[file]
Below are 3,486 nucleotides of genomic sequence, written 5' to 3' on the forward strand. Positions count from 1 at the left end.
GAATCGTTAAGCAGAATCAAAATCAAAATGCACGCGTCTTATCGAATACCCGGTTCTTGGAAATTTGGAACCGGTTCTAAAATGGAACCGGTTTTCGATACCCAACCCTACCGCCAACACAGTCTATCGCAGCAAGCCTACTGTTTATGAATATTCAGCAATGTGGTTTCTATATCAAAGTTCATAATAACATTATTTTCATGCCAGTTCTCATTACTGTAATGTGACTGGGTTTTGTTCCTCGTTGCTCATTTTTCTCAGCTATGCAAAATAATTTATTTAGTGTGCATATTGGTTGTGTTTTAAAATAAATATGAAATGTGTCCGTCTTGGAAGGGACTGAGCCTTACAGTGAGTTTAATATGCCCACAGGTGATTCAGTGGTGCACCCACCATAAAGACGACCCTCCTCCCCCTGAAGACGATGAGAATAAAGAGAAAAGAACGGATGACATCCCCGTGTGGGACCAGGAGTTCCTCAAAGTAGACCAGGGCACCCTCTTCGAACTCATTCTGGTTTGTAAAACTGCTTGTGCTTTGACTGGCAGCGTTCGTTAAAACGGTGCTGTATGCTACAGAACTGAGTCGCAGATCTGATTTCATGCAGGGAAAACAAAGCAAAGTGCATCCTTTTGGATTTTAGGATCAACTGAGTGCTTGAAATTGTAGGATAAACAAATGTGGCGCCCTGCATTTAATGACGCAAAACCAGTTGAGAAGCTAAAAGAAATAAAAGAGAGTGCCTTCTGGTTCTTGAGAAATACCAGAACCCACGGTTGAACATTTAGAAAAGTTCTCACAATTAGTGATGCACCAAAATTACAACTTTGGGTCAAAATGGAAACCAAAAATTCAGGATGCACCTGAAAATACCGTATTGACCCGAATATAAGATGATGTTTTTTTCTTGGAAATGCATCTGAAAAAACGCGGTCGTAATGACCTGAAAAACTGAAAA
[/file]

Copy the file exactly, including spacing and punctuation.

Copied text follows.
Below are 3,486 nucleotides of genomic sequence, written 5' to 3' on the forward strand. Positions count from 1 at the left end.
GAATCGTTAAGCAGAATCAAAATCAAAATGCACGCGTCTTATCGAATACCCGGTTCTTGGAAATTTGGAACCGGTTCTAAAATGGAACCGGTTTTCGATACCCAACCCTACCGCCAACACAGTCTATCGCAGCAAGCCTACTGTTTATGAATATTCAGCAATGTGGTTTCTATATCAAAGTTCATAATAACATTATTTTCATGCCAGTTCTCATTACTGTAATGTGACTGGGTTTTGTTCCTCGTTGCTCATTTTTCTCAGCTATGCAAAATAATTTATTTAGTGTGCATATTGGTTGTGTTTTAAAATAAATATGAAATGTGTCCGTCTTGGAAGGGACTGAGCCTTACAGTGAGTTTAATATGCCCACAGGTGATTCAGTGGTGCACCCACCATAAAGACGACCCTCCTCCCCCTGAAGACGATGAGAATAAAGAGAAAAGAACGGATGACATCCCCGTGTGGGACCAGGAGTTCCTCAAAGTAGACCAGGGCACCCTCTTCGAACTCATTCTGGTTTGTAAAACTGCTTGTGCTTTGACTGGCAGCGTTCGTTAAAACGGTGCTGTATGCTACAGAACTGAGTCGCAGATCTGATTTCATGCAGGGAAAACAAAGCAAAGTGCATCCTTTTGGATTTTAGGATCAACTGAGTGCTTGAAATTGTAGGATAAACAAATGTGGCGCCCTGCATTTAATGACGCAAAACCAGTTGAGAAGCTAAAAGAAATAAAAGAGAGTGCCTTCTGGTTCTTGAGAAATACCAGAACCCACGGTTGAACATTTAGAAAAGTTCTCACAATTAGTGATGCACCAAAATTACAACTTTGGGTCAAAATGGAAACCAAAAATTCAGGATGCACCTGAAAATACCGTATTGACCCGAATATAAGATGATGTTTTTTTCTTGGAAATGCATCTGAAAAAACGCGGTCGTAATGACCTGAAAAACTGAAAA